Ironically, Frank Schaeffer’s entire style continues to be polemics. He often doesn’t know what he is talking about – and as the son of a famous theologian he has no excuse for his ignorance. In part three, I’ll outline some of Frank’s fallacies, which are all the more outrageous once you understand that he was steeped in doctrinal orthodoxy for many years.
Is Frank Schaeffer really a danger to anyone but himself?
Although few conservative Christians at this point take Frank Schaeffer seriously, there is the danger that some will give credence to his renunciation of his conservative political activism because it is coupled with the accusation that his parents, Francis and Edith Schaeffer, were insane, dysfunctional, abusive hypocrites.
I am also persuaded that Frank doesn’t mean a lot of what he says to be taken seriously. He is just trying to rile us up. And it’s always done with a condescending postmodernist know-it-all sneer. His first line of argument is ad hominem, strawman fallacy, and non-sequitur. Unfortunately, his arrogance is mistaken for real conviction by sympathetic listeners on the left. They erroneously believe he is a voice of reason crying in the evangelical wilderness, a true convert to progressive thought, one whom Jesus would approve. He complains that few on the left understand the Christian right. Only he does, because he was one of them. In fact, he helped found the Christian Right, he claims. Then he proceeds to get it all wrong. As Gary North points out, this was unnerving even when he was supposedly “on our side.” It is better in one way that he is attacking us now instead, because he is a buffoon.
The way that Frank defends himself to sympathetic listeners is to retreat into theoretical pluralism, which is that Kantian abomination that proposes that since the universe is chaotic by nature and our minds ill-equipped to know truth, then all knowledge is at best a theory or a model, but we can never know anything to be absolutely true. Theoretical pluralism is something that Frank Schaeffer would deny, but the self-deception of the human heart is something no man can fathom. Consider the following points.
First, instead of giving a reasoned rebuttal to evangelical theology and politics, he attacks the character flaws of his well-known family and acquaintances (even though these are unquantifiable, i.e., his parents were “crazy,” Billy Graham is a “weird” man, etc.) as if this negates their positions. Anyone who knows anything about theology, philosophy or history can see that he is factually challenged. He simply makes things up as he goes along regardless of how wrong it is. If this is not purposeful, then he is just stupid. And since Frank is reputedly quite brilliant, then he must be doing it on purpose or else he’s psychologically unbalanced. Or perhaps both?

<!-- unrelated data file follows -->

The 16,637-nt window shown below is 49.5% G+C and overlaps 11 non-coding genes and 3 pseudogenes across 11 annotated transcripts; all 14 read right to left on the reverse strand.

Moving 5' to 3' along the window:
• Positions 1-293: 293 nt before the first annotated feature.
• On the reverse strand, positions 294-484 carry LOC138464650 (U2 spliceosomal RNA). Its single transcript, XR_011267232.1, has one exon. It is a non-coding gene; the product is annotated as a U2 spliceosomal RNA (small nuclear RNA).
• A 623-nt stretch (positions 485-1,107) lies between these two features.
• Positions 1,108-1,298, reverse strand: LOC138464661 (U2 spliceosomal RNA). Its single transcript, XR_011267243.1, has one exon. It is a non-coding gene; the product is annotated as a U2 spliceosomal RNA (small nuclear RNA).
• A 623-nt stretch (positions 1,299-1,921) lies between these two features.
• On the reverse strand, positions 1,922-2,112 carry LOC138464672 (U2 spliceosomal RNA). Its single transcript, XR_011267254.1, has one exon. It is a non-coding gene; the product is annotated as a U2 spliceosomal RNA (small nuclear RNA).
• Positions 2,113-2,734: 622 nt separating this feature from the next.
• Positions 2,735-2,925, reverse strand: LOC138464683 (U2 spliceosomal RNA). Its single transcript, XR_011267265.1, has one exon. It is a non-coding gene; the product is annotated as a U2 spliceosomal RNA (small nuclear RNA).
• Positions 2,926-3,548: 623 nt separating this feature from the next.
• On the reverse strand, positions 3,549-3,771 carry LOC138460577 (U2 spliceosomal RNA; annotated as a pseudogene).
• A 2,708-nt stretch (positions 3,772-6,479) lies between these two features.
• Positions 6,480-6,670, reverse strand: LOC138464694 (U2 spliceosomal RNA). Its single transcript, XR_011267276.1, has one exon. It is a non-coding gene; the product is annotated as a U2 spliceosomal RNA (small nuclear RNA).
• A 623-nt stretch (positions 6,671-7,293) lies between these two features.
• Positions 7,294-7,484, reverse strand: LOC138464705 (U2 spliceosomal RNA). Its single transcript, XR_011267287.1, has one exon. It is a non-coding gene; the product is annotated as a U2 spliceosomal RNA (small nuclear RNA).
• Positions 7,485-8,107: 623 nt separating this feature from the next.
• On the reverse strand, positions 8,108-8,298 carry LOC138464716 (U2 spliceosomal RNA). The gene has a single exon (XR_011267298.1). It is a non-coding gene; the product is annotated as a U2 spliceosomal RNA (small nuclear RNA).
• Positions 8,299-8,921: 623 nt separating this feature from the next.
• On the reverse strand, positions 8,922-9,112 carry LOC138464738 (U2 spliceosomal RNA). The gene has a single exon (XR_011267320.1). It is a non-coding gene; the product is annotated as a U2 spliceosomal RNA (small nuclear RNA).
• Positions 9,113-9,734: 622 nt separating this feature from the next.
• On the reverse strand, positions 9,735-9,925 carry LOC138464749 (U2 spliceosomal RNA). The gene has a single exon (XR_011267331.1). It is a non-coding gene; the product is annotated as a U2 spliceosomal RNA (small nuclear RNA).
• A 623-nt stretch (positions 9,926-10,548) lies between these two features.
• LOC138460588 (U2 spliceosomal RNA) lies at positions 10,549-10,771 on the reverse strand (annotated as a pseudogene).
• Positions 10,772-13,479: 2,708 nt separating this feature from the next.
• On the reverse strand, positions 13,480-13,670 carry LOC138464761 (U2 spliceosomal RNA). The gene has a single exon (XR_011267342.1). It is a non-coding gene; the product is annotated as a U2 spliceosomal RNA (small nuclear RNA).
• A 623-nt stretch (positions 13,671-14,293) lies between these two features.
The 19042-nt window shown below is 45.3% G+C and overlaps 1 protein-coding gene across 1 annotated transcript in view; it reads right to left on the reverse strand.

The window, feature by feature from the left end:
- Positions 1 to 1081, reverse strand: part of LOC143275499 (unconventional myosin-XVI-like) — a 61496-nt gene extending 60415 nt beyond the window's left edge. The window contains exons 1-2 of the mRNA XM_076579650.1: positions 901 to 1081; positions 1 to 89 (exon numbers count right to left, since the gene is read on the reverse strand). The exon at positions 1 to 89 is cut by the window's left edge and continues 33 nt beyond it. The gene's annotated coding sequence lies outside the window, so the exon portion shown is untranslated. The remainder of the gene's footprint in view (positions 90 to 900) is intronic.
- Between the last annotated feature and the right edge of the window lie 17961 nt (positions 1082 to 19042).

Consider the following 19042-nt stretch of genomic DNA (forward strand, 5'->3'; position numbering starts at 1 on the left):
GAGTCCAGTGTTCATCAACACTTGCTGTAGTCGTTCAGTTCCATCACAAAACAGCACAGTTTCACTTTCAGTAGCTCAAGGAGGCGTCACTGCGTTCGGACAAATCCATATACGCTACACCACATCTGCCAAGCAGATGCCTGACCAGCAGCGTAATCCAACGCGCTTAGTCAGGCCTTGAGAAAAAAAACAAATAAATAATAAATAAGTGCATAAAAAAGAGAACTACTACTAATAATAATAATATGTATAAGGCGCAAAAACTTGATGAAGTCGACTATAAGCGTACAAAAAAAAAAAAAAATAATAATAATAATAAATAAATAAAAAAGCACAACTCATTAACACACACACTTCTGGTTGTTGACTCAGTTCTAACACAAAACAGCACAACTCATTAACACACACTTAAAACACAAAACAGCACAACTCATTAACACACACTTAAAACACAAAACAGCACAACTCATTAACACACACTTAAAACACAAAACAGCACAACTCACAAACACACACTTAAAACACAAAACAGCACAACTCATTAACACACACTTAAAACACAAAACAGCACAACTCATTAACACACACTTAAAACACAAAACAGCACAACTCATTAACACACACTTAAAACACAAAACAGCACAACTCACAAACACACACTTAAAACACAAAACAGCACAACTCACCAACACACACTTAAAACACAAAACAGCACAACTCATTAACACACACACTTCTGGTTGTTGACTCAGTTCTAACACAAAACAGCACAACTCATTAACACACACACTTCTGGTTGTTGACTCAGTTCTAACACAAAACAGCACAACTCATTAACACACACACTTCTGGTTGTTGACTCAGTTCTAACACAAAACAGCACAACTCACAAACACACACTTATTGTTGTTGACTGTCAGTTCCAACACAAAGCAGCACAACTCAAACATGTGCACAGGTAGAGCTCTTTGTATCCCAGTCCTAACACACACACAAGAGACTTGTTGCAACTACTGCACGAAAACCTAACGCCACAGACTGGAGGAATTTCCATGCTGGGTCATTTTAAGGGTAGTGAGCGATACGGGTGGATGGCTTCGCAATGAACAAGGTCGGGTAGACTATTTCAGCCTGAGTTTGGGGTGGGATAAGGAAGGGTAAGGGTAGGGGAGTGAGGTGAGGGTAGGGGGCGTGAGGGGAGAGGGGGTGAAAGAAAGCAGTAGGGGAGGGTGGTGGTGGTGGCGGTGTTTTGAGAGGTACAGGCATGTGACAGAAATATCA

Second, Frank writes a character assassination of his deceased father and 95-year-old mother Edith, who once confessed to Os Guiness that she even doesn’t read her son’s writings anymore because it just makes her cry. Think about it: Would you attack your mother in a book while admitting that she prayed for you every day of your life since you were born? Frank dishonors his parents by portraying them in their most dysfunctional moments. He defends it by saying in effect, “We are all dysfunctional. I am just doing Christians a service by helping them see it.”
Third, Frank claims in an interview with the Rutherford Institute that those who were there know his charges about his parents being abusive toward each are true.
Living in the community of L’Abri with people in our house and other workers coming and going, there are plenty of people walking around the world today who either heard or saw things that would make them draw that conclusion. That was actually not much of a secret.It’s easy enough to rebut him as Os Guiness does in a 2008 Christianity Today article.
I challenge this central charge of Frank’s with everything in me. I and many of my closest friends, who knew the Schaeffers well, are certain beyond a shadow of doubt that they would challenge it too. Defenders of truth to others, Francis and Edith Schaeffer were people of truth themselves. For six years I was as close to Frank as anyone outside his own family, and probably closer than many in his family. I was his best man at his wedding.
Os Guiness counters by saying in effect, “I was there. I was one of Frank’s mentors. And I know he is lying.” And then he gives a quantifiable example of one of his lies.
Fourth, when Frank loses ground due to confounding facts, he resorts to values-relativism. He’ll go on TV and defend same sex marriage. Then he’ll defend his stance later in another interview saying that homosexuals who want to be married are no worse than adulterers who want to stay in the ministry.